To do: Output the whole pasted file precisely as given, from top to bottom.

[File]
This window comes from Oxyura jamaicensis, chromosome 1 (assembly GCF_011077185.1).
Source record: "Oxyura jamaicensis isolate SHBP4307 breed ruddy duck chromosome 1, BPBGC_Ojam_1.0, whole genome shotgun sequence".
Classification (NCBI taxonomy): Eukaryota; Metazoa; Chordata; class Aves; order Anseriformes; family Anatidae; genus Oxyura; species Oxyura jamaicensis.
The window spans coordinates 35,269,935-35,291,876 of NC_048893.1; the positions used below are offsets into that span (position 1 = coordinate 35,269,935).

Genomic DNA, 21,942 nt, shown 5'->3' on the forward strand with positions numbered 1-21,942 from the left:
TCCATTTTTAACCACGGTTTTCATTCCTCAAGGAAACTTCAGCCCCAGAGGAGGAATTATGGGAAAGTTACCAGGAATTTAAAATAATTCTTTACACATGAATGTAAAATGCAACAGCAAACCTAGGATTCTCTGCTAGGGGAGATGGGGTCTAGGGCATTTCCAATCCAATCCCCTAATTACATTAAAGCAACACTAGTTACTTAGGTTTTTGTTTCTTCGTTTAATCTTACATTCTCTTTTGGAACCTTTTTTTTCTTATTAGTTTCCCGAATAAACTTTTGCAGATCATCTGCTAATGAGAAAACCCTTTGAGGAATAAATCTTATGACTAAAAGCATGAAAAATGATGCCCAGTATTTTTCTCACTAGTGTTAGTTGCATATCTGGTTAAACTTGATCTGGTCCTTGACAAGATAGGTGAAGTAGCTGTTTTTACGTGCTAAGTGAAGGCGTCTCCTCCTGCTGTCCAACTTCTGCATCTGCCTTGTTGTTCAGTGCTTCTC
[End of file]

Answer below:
This window comes from Oxyura jamaicensis, chromosome 1 (assembly GCF_011077185.1).
Source record: "Oxyura jamaicensis isolate SHBP4307 breed ruddy duck chromosome 1, BPBGC_Ojam_1.0, whole genome shotgun sequence".
Classification (NCBI taxonomy): Eukaryota; Metazoa; Chordata; class Aves; order Anseriformes; family Anatidae; genus Oxyura; species Oxyura jamaicensis.
The window spans coordinates 35,269,935-35,291,876 of NC_048893.1; the positions used below are offsets into that span (position 1 = coordinate 35,269,935).

Genomic DNA, 21,942 nt, shown 5'->3' on the forward strand with positions numbered 1-21,942 from the left:
TCCATTTTTAACCACGGTTTTCATTCCTCAAGGAAACTTCAGCCCCAGAGGAGGAATTATGGGAAAGTTACCAGGAATTTAAAATAATTCTTTACACATGAATGTAAAATGCAACAGCAAACCTAGGATTCTCTGCTAGGGGAGATGGGGTCTAGGGCATTTCCAATCCAATCCCCTAATTACATTAAAGCAACACTAGTTACTTAGGTTTTTGTTTCTTCGTTTAATCTTACATTCTCTTTTGGAACCTTTTTTTTCTTATTAGTTTCCCGAATAAACTTTTGCAGATCATCTGCTAATGAGAAAACCCTTTGAGGAATAAATCTTATGACTAAAAGCATGAAAAATGATGCCCAGTATTTTTCTCACTAGTGTTAGTTGCATATCTGGTTAAACTTGATCTGGTCCTTGACAAGATAGGTGAAGTAGCTGTTTTTACGTGCTAAGTGAAGGCGTCTCCTCCTGCTGTCCAACTTCTGCATCTGCCTTGTTGTTCAGTGCTTCTC